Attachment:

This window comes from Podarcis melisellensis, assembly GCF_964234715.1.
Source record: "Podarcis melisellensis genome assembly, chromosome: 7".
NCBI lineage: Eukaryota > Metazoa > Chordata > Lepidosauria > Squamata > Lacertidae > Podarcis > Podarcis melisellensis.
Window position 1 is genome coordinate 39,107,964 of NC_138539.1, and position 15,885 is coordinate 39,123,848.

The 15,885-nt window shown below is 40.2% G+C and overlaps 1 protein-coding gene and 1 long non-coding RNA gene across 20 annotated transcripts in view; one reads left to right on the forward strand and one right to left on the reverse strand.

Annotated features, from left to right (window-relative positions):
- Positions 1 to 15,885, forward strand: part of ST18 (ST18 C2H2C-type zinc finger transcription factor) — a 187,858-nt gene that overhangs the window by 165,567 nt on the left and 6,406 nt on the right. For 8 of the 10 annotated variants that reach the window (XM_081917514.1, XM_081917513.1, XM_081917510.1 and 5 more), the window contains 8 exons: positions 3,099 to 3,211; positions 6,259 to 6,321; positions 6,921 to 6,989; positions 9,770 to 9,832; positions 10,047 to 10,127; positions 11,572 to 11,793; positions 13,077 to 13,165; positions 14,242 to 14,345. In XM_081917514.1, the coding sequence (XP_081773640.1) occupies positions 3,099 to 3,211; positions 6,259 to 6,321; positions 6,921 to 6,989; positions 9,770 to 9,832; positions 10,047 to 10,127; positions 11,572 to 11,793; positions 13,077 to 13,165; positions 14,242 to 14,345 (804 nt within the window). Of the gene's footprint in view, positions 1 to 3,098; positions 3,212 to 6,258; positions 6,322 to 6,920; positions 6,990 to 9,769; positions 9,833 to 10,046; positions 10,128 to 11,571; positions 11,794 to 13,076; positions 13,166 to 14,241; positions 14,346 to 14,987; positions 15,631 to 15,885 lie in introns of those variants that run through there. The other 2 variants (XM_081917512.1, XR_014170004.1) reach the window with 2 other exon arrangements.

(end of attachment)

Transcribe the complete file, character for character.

This window comes from Podarcis melisellensis, assembly GCF_964234715.1.
Source record: "Podarcis melisellensis genome assembly, chromosome: 7".
NCBI lineage: Eukaryota > Metazoa > Chordata > Lepidosauria > Squamata > Lacertidae > Podarcis > Podarcis melisellensis.
Window position 1 is genome coordinate 39,107,964 of NC_138539.1, and position 15,885 is coordinate 39,123,848.

The 15,885-nt window shown below is 40.2% G+C and overlaps 1 protein-coding gene and 1 long non-coding RNA gene across 20 annotated transcripts in view; one reads left to right on the forward strand and one right to left on the reverse strand.

Annotated features, from left to right (window-relative positions):
- Positions 1 to 15,885, forward strand: part of ST18 (ST18 C2H2C-type zinc finger transcription factor) — a 187,858-nt gene that overhangs the window by 165,567 nt on the left and 6,406 nt on the right. For 8 of the 10 annotated variants that reach the window (XM_081917514.1, XM_081917513.1, XM_081917510.1 and 5 more), the window contains 8 exons: positions 3,099 to 3,211; positions 6,259 to 6,321; positions 6,921 to 6,989; positions 9,770 to 9,832; positions 10,047 to 10,127; positions 11,572 to 11,793; positions 13,077 to 13,165; positions 14,242 to 14,345. In XM_081917514.1, the coding sequence (XP_081773640.1) occupies positions 3,099 to 3,211; positions 6,259 to 6,321; positions 6,921 to 6,989; positions 9,770 to 9,832; positions 10,047 to 10,127; positions 11,572 to 11,793; positions 13,077 to 13,165; positions 14,242 to 14,345 (804 nt within the window). Of the gene's footprint in view, positions 1 to 3,098; positions 3,212 to 6,258; positions 6,322 to 6,920; positions 6,990 to 9,769; positions 9,833 to 10,046; positions 10,128 to 11,571; positions 11,794 to 13,076; positions 13,166 to 14,241; positions 14,346 to 14,987; positions 15,631 to 15,885 lie in introns of those variants that run through there. The other 2 variants (XM_081917512.1, XR_014170004.1) reach the window with 2 other exon arrangements.